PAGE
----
The Joint Broadcasing Committee (4)
Объединенный вещательный комитет (Joint Broadcasting Committee), "загадочная структура, созданная разведывательно-пропагандистским крылом Интеллидженс сервис" ("an obscure body created by MI6’s espionage and propaganda wing", Simon J. Potter), существовал в 1939—1941 гг. Занимался организацией вещания на заграницу, прежде всего на оккупированные страны, в том числе путем выпуска малотиражных грамзаписей... [more]
London (2)
Mead and Field’s (2)
Melodia (UK) (2)
"Melodia Records (MiR)" - a label with almost no reliable information (even its location is doubtful: United Kingdom or Australia?). We only know that it has released two 78 rpms of a Polish Australian artist Andrzej Jędrzejowski (1923-2009), who also has been recorded on Australian labels Carinia and Selecton. Maybe British EPs with logo "Melody and Rhythm (MAR) Rec. Co. Ltd." (also of Australian Polish repertoire) belong to the same company.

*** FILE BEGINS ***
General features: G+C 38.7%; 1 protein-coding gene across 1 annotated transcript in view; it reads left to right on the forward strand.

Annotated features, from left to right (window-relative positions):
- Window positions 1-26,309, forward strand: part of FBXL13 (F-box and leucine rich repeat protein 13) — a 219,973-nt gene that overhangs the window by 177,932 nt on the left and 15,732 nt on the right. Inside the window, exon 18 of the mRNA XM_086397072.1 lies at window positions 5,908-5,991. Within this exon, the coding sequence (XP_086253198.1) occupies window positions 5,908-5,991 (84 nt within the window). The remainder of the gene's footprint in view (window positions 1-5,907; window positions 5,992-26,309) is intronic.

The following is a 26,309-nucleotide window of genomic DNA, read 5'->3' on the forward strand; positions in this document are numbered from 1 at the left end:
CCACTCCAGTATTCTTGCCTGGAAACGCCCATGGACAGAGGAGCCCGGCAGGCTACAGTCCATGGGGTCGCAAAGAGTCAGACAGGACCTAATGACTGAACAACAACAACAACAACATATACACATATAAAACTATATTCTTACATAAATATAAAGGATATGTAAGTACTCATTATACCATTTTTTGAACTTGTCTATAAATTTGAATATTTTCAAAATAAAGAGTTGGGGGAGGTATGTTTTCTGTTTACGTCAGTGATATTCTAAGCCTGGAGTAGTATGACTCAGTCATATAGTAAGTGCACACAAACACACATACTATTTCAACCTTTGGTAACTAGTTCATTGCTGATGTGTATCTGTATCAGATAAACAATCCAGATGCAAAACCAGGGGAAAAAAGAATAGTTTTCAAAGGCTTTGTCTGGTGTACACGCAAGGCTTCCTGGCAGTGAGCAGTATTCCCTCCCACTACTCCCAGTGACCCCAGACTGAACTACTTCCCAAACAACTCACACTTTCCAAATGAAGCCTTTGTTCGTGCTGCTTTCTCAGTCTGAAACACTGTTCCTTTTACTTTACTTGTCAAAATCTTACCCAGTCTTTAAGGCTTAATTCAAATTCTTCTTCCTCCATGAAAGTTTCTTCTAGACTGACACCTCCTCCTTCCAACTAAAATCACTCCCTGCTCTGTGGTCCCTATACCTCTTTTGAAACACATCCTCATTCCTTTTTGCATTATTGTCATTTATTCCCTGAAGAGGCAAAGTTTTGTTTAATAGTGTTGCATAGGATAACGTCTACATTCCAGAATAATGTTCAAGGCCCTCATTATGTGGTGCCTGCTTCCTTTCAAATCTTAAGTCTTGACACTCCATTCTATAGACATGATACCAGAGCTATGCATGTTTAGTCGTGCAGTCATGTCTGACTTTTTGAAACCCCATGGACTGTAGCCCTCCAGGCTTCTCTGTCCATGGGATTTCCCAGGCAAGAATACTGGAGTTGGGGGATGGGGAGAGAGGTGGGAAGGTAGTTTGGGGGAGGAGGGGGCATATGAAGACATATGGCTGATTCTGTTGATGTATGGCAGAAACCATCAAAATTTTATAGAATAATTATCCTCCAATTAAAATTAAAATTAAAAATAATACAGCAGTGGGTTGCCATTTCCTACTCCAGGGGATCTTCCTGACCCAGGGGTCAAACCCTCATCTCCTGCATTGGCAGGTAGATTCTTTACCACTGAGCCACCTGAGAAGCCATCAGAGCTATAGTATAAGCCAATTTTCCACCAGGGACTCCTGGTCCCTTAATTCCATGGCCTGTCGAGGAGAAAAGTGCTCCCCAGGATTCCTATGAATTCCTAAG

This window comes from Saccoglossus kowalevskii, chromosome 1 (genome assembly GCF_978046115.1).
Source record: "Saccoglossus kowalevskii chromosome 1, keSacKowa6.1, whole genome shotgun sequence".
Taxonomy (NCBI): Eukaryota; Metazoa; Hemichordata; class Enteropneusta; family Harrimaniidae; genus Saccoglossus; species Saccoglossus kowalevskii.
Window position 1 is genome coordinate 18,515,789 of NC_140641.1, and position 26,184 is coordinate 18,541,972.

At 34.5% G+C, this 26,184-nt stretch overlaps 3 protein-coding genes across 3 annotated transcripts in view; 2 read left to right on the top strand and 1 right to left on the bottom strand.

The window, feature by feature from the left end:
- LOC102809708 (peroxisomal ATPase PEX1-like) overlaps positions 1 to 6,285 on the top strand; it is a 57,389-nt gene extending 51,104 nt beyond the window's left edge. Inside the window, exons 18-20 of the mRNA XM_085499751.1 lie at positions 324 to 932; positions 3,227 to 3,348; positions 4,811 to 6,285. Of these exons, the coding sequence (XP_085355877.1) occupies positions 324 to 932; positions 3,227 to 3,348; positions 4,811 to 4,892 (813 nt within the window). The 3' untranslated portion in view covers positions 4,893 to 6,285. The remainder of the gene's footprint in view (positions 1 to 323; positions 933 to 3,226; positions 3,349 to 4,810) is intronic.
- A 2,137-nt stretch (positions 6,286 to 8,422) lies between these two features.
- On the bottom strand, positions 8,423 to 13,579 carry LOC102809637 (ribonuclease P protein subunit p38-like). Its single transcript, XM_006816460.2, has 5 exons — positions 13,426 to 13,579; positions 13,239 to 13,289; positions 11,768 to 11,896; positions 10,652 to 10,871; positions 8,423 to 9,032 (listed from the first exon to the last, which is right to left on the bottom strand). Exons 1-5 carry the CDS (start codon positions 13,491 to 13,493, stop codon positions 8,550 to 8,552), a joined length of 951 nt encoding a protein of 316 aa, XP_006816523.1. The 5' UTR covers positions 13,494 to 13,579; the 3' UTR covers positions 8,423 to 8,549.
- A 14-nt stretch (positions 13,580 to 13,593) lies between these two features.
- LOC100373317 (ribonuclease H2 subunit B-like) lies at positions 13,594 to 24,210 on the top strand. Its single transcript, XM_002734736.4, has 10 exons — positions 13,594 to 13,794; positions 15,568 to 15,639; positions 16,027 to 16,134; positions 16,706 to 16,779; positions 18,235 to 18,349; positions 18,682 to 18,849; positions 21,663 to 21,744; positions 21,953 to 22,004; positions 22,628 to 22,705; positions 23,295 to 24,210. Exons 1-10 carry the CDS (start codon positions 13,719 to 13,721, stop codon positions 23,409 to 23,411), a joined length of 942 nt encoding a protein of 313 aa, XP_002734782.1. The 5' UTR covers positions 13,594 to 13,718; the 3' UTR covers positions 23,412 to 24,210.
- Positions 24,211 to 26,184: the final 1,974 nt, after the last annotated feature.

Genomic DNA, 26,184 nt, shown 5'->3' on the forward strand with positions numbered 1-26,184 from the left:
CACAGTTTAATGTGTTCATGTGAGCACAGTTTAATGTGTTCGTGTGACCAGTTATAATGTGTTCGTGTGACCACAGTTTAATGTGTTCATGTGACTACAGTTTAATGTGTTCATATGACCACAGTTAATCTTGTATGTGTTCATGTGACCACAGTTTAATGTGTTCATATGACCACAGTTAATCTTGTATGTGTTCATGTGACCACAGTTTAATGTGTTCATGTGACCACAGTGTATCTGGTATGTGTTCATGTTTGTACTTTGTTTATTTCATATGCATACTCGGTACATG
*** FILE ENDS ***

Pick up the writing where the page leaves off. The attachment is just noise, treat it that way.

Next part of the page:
--Mike G. Jurkevich
Metropole (UK) (1)
Neophone (2)
Article on "The 78rpm Record Home Page": http://78rpmrecord.com/neophone.htm
Nicole Record (2)
“Nicole Records” label was issued by Nicole Frères located in London. It specialized in producing of cardboard records with a thin layer of celluloid which acts as the recording medium. This technology was developed by the company in 1903 and successfully used not only for producing own records, but also for supplying the recording medium to other companies like Polyphon Musikwerke, Symphonion AG and Popper and Co. The weakness of this technology was lesser durability of the records comparing to the traditional shellac... [more]
Oriole (5)
Panachord (2)
Piccadilly (2)
Label example from Bill Dean-Myatt collection
Polonia (UK) (35)
"Polonia" (also referred to as "Orbis-Polonia") - recording label of Polish emigre company Orbis (founded in London in 1944, specializing mostly on publishing and selling Polish books). Most of Polonia records are 78 rpms: initially made using masters from "Melodia Record" (USA) (a green-and-golden series, with catalogue numbers from M-1 to at least M-10), later own recordings of emigre Polish artists (the main green-and-golden series, catalogue numbers from 101 up to at least 234; the red-and-golden series of Polish Christmas carols etc.... [more]